Troubling Hugo contamination — pot in the water?
HUGO, Colo. — Bottled water was distributed Friday to residents of the small Colorado town of Hugo as officials investigate the possibility that a marijuana chemical has contaminated the water supply.
Officials announced Thursday that some field tests had found THC, marijuana’s psychoactive ingredient, in the water, but they were awaiting the results of more definitive laboratory tests Friday that would also tell how much tetrahydrocannabinol is in the water, if its presence is confirmed.
State health officials say it’s too soon to know whether THC in the water would intoxicate people who drink it. Experts doubt adding raw pot to water would make it intoxicating.
No illnesses have been linked to the water in Hugo, a town of about 730 people some 100 miles southeast of Denver, said Lincoln County Public Health Director Susan Kelly. Commercial marijuana cultivation, product manufacturing, testing facilities and retail marijuana stores are banned in Hugo, although they are legal elsewhere in the state.
THC was detected in tests conducted with field kits, although other field tests were negative, sheriff’s Capt. Michael Yowell said. The field tests weren’t capable of showing how much THC was in the water, but only whether the chemical was there, he said.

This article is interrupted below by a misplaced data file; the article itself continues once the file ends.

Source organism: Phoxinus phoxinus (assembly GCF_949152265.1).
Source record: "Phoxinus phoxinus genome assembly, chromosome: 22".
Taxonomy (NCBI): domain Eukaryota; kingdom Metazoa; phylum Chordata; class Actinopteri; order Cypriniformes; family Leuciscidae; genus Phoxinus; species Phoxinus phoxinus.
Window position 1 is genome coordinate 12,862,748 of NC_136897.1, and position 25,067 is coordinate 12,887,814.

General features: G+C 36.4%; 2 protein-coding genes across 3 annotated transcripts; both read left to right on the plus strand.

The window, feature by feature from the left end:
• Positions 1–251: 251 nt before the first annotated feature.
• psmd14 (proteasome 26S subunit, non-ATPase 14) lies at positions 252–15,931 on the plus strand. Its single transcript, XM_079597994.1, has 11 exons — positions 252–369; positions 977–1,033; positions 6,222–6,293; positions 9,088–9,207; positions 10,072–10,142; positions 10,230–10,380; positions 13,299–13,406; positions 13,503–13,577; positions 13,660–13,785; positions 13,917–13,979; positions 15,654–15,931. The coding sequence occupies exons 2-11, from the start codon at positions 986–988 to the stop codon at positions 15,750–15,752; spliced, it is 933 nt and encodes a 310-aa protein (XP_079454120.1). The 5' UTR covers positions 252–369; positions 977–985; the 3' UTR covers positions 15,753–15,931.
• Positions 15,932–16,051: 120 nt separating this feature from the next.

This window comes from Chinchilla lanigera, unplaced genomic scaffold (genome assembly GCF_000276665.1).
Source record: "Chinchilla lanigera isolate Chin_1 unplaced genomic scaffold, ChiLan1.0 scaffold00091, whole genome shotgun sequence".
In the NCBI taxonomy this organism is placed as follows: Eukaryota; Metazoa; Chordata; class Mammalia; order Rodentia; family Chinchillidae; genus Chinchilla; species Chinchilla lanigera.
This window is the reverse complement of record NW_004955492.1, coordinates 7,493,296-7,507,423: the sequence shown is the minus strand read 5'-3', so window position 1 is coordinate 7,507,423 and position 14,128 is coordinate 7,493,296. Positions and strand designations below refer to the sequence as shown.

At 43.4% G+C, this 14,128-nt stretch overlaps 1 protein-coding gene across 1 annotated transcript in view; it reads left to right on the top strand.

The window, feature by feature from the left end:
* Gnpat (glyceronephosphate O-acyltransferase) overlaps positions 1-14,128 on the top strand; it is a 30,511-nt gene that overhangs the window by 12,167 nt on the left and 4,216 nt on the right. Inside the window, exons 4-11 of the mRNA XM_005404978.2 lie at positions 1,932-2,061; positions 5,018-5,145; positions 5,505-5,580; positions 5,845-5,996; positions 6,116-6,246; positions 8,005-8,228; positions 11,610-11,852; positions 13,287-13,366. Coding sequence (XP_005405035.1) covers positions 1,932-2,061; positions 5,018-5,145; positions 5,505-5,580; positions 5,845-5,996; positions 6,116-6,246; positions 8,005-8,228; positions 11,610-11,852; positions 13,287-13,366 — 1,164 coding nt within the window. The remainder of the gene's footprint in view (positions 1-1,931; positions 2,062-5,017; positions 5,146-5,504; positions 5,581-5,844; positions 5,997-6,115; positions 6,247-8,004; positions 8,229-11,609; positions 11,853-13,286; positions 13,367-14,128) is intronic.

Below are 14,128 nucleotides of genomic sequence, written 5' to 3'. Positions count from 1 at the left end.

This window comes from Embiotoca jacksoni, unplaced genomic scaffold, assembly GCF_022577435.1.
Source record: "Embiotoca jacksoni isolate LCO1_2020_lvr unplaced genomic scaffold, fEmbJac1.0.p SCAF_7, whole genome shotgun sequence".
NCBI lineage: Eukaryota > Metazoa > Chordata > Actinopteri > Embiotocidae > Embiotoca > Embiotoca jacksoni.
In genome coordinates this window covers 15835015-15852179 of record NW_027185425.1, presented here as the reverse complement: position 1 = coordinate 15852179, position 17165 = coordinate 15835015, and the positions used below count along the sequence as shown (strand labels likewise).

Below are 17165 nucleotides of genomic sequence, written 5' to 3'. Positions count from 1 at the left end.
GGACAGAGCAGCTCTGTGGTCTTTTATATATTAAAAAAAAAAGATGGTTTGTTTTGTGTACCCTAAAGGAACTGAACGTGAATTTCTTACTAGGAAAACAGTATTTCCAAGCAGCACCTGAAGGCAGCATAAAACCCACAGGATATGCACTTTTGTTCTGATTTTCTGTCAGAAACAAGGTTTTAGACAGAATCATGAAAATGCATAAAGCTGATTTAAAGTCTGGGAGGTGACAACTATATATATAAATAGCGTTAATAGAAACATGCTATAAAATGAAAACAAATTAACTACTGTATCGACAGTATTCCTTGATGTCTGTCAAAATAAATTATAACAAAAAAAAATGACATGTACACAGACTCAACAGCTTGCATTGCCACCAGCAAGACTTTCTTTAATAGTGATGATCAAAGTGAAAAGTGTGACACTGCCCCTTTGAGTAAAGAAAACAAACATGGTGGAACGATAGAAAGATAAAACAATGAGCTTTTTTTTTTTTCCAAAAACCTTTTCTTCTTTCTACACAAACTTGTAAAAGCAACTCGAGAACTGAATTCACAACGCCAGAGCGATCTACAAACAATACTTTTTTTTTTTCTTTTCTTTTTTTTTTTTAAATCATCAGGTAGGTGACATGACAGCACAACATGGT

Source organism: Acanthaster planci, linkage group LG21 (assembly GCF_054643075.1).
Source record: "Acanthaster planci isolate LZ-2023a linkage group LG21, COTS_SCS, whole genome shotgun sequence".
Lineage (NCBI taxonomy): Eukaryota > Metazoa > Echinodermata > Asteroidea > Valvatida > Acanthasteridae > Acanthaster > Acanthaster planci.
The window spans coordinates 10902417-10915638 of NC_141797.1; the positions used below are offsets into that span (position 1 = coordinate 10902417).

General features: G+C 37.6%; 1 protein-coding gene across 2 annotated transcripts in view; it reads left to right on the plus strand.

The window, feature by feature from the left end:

Investigators found signs that one of Hugo’s five wells had been tampered with, but they hadn’t determined whether someone deliberately tainted the water, Yowell said.
The FBI and the Colorado Bureau of Investigation are helping with the case, he said.
Yowell said a company that administers employee drug tests was the first to detect THC in Hugo’s water. A tester sampled tap water, assuming it would be negative, but it was positive.
The effects of drinking THC-laced water would depend on the concentration, the amount consumed and how quickly it was consumed, and officials don’t yet have that information, said Mark Salley, a spokesman for the state Department of Public Health and Environment.
THC commonly must be heated to have an intoxicating effect, a process called decarboxylation, and that’s why weed is commonly smoked or burned in oil, not eaten raw.
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